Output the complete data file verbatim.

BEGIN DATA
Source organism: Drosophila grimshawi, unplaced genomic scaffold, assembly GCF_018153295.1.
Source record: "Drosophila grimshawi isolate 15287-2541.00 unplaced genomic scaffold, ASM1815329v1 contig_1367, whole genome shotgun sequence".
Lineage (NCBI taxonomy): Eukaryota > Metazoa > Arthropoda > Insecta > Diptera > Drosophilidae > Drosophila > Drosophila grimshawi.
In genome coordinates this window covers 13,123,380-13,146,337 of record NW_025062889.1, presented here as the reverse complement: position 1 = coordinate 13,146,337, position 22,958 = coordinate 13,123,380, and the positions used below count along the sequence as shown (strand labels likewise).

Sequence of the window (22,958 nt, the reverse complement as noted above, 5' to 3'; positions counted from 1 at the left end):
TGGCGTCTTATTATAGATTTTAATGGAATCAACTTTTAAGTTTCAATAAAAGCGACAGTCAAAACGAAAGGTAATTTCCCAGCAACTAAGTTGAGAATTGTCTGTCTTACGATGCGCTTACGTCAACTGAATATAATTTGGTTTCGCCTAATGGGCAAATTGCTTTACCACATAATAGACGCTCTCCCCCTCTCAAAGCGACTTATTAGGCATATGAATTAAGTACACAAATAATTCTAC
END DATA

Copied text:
Source organism: Drosophila grimshawi, unplaced genomic scaffold, assembly GCF_018153295.1.
Source record: "Drosophila grimshawi isolate 15287-2541.00 unplaced genomic scaffold, ASM1815329v1 contig_1367, whole genome shotgun sequence".
Lineage (NCBI taxonomy): Eukaryota > Metazoa > Arthropoda > Insecta > Diptera > Drosophilidae > Drosophila > Drosophila grimshawi.
In genome coordinates this window covers 13,123,380-13,146,337 of record NW_025062889.1, presented here as the reverse complement: position 1 = coordinate 13,146,337, position 22,958 = coordinate 13,123,380, and the positions used below count along the sequence as shown (strand labels likewise).

Sequence of the window (22,958 nt, the reverse complement as noted above, 5' to 3'; positions counted from 1 at the left end):
TGGCGTCTTATTATAGATTTTAATGGAATCAACTTTTAAGTTTCAATAAAAGCGACAGTCAAAACGAAAGGTAATTTCCCAGCAACTAAGTTGAGAATTGTCTGTCTTACGATGCGCTTACGTCAACTGAATATAATTTGGTTTCGCCTAATGGGCAAATTGCTTTACCACATAATAGACGCTCTCCCCCTCTCAAAGCGACTTATTAGGCATATGAATTAAGTACACAAATAATTCTAC